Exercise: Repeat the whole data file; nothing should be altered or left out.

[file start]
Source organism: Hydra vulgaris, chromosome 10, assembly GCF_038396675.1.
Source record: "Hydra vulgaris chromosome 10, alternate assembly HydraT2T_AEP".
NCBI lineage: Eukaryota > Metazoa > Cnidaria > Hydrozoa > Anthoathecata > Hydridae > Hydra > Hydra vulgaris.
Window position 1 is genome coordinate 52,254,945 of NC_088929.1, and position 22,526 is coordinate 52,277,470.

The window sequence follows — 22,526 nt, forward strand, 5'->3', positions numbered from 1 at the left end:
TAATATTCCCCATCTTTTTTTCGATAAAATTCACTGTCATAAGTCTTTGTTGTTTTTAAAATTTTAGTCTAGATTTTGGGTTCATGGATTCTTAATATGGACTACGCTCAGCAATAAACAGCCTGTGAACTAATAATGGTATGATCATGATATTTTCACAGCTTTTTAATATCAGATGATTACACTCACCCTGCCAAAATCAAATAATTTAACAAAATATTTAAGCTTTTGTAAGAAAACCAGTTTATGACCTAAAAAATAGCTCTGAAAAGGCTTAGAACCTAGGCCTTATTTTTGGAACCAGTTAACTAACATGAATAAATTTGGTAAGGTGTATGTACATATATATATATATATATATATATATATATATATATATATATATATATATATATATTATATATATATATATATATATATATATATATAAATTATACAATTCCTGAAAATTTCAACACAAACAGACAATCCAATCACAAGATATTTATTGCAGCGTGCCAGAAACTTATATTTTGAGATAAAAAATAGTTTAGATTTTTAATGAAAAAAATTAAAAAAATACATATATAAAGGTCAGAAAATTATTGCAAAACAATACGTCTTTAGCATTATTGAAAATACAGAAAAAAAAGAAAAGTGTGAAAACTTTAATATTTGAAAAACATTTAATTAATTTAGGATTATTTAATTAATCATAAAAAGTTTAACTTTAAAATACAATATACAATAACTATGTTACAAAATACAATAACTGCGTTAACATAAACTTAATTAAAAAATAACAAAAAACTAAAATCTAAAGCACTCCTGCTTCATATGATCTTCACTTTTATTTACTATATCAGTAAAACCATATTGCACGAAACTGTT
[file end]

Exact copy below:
Source organism: Hydra vulgaris, chromosome 10, assembly GCF_038396675.1.
Source record: "Hydra vulgaris chromosome 10, alternate assembly HydraT2T_AEP".
NCBI lineage: Eukaryota > Metazoa > Cnidaria > Hydrozoa > Anthoathecata > Hydridae > Hydra > Hydra vulgaris.
Window position 1 is genome coordinate 52,254,945 of NC_088929.1, and position 22,526 is coordinate 52,277,470.

The window sequence follows — 22,526 nt, forward strand, 5'->3', positions numbered from 1 at the left end:
TAATATTCCCCATCTTTTTTTCGATAAAATTCACTGTCATAAGTCTTTGTTGTTTTTAAAATTTTAGTCTAGATTTTGGGTTCATGGATTCTTAATATGGACTACGCTCAGCAATAAACAGCCTGTGAACTAATAATGGTATGATCATGATATTTTCACAGCTTTTTAATATCAGATGATTACACTCACCCTGCCAAAATCAAATAATTTAACAAAATATTTAAGCTTTTGTAAGAAAACCAGTTTATGACCTAAAAAATAGCTCTGAAAAGGCTTAGAACCTAGGCCTTATTTTTGGAACCAGTTAACTAACATGAATAAATTTGGTAAGGTGTATGTACATATATATATATATATATATATATATATATATATATATATATATATATATATATATTATATATATATATATATATATATATATATATAAATTATACAATTCCTGAAAATTTCAACACAAACAGACAATCCAATCACAAGATATTTATTGCAGCGTGCCAGAAACTTATATTTTGAGATAAAAAATAGTTTAGATTTTTAATGAAAAAAATTAAAAAAATACATATATAAAGGTCAGAAAATTATTGCAAAACAATACGTCTTTAGCATTATTGAAAATACAGAAAAAAAAGAAAAGTGTGAAAACTTTAATATTTGAAAAACATTTAATTAATTTAGGATTATTTAATTAATCATAAAAAGTTTAACTTTAAAATACAATATACAATAACTATGTTACAAAATACAATAACTGCGTTAACATAAACTTAATTAAAAAATAACAAAAAACTAAAATCTAAAGCACTCCTGCTTCATATGATCTTCACTTTTATTTACTATATCAGTAAAACCATATTGCACGAAACTGTT